BRITAIN’S GULAG- The Brutal End of Empire in Kenya by Caroline Elkins

It is the scale of British brutality in Kenya that is the most startling revelation of this book. We always knew about the Mau Mau atrocities, of course. But for years the equally savage abuses by British officers and their African collaborators in the detention camps and controlled villages of Kenya were mostly hidden from people at home . . . It was a culture of routine beatings, starvation, killings and torture of the most grotesque kinds. Alsatian dogs were used to terrify prisoners and then ‘maul’ them. There are other similarities with Abu Ghraib: various indignities were devised using human faeces; men were forced to sodomise one another . . . ( fonte:London Review Bookshop)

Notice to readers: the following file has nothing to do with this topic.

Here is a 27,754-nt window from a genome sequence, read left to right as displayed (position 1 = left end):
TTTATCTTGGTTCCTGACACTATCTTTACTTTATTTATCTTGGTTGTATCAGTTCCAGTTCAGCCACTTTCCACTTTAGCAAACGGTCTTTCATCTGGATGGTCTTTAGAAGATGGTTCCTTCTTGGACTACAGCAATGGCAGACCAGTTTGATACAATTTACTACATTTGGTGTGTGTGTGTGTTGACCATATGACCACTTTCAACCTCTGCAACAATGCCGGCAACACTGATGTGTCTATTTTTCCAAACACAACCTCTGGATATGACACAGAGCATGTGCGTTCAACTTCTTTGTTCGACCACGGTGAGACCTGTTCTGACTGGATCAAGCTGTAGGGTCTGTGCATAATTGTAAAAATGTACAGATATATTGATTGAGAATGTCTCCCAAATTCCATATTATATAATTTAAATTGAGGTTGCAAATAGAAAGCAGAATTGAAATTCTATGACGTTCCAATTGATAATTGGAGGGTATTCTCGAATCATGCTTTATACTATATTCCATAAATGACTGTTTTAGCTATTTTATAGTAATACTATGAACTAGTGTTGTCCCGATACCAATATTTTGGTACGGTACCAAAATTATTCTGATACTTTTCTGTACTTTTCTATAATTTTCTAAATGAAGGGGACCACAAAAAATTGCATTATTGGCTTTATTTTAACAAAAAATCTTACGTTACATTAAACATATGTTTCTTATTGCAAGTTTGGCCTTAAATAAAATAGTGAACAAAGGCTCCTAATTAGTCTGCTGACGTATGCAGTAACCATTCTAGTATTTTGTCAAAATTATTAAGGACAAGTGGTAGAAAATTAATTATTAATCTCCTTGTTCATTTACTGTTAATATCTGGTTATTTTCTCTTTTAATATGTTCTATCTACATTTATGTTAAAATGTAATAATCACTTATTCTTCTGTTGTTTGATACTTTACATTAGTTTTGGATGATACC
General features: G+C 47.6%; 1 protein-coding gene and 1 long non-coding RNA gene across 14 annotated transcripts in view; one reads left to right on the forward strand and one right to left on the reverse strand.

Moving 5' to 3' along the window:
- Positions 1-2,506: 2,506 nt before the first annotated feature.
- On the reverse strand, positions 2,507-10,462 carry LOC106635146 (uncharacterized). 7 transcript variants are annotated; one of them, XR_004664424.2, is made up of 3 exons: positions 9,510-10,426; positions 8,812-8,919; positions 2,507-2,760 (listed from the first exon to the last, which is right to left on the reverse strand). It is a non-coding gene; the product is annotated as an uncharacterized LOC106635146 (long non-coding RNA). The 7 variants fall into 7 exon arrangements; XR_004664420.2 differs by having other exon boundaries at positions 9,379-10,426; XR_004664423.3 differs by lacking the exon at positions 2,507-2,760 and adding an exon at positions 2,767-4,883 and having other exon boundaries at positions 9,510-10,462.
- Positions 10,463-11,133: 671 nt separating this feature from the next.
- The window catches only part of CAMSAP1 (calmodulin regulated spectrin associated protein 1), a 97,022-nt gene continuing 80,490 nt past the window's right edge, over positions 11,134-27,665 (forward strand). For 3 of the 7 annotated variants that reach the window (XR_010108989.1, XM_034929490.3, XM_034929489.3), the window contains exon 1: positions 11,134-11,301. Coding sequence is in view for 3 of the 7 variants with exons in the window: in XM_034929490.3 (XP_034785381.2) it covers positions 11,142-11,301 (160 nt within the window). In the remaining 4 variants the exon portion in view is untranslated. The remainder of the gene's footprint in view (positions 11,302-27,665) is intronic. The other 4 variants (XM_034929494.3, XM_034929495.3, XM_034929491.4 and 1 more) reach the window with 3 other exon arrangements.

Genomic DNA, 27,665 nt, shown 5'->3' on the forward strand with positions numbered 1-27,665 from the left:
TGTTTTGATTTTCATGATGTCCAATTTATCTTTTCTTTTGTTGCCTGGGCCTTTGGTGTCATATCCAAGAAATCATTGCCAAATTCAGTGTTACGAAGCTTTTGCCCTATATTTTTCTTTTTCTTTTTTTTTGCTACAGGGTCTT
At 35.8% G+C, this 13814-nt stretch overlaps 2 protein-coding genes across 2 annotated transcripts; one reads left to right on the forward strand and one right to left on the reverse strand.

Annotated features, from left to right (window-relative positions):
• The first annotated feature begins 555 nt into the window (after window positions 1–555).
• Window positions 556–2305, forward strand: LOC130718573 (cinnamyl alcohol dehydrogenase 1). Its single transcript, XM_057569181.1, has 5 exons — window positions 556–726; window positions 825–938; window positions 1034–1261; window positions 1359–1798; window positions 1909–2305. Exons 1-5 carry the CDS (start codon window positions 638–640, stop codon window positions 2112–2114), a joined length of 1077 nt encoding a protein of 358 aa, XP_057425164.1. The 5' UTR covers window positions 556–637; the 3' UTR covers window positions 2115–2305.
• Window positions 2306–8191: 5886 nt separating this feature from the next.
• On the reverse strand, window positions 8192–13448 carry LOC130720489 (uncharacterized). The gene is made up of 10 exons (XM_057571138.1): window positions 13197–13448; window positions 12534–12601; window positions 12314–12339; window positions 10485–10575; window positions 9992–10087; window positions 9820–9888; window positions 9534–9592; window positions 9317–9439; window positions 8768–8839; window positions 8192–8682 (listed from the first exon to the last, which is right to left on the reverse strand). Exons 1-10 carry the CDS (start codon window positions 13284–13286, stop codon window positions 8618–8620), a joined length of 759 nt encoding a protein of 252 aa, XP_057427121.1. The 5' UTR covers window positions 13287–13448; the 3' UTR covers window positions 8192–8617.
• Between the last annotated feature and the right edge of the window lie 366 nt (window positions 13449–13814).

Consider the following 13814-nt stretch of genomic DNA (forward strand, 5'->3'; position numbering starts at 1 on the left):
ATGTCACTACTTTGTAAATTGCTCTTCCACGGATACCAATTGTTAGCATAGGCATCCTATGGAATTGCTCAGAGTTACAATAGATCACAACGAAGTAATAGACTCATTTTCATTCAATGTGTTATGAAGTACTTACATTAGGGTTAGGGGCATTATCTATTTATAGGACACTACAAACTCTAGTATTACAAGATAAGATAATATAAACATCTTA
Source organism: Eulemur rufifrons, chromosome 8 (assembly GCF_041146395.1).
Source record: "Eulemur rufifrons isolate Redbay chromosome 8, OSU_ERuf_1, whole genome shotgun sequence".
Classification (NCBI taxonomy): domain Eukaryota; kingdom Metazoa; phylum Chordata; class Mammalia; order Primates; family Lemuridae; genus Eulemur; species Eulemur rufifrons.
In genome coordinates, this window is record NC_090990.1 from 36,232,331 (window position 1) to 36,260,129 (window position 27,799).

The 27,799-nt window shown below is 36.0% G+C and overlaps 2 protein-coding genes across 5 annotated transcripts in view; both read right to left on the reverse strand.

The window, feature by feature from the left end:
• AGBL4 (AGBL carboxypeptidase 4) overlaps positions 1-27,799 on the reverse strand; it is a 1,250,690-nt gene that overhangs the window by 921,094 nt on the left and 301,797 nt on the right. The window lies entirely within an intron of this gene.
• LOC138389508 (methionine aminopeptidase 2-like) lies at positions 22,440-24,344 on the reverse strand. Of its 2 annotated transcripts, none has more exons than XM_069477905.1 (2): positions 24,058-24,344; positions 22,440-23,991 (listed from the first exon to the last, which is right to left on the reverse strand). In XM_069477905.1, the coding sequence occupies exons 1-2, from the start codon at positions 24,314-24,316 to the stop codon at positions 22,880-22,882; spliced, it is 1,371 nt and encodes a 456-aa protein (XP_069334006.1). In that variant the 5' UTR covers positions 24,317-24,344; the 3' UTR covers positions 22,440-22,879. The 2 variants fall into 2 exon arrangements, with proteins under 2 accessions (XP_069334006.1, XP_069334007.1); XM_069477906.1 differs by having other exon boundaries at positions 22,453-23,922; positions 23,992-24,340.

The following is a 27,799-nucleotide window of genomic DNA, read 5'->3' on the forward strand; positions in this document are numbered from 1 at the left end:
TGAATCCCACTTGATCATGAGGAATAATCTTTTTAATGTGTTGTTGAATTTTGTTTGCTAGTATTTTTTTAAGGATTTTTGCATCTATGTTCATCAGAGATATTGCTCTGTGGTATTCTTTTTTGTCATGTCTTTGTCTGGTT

"In March 1953 a British policeman wrote a letter to his buddies back at Streatham police station bragging about the ’Gestapo stuff’ that was going on in his new posting in Nyeri. All this happened a few years after the war, so such analogies came quickly to mind. The critics - many of whom had fought against Nazi Germany - knew what they were talking about too. One relatively liberal police chief in Kenya claimed that conditions in the detention camps were far worse than those he had suffered as a Japanese POW. Comparisons were also made with the Soviet gulags, and, later on, by a former defence lawyer for the Mau Mau, with ’ethnic cleansing’. The accepted view of Britain’s decolonisation hitherto has been that it was done in a more dignified, enlightened and consensual way than by other countries - meaning, of course, France. It will be difficult now to argue this so glibly. Kenya was Britain’s Algeria." (...) (fonte:


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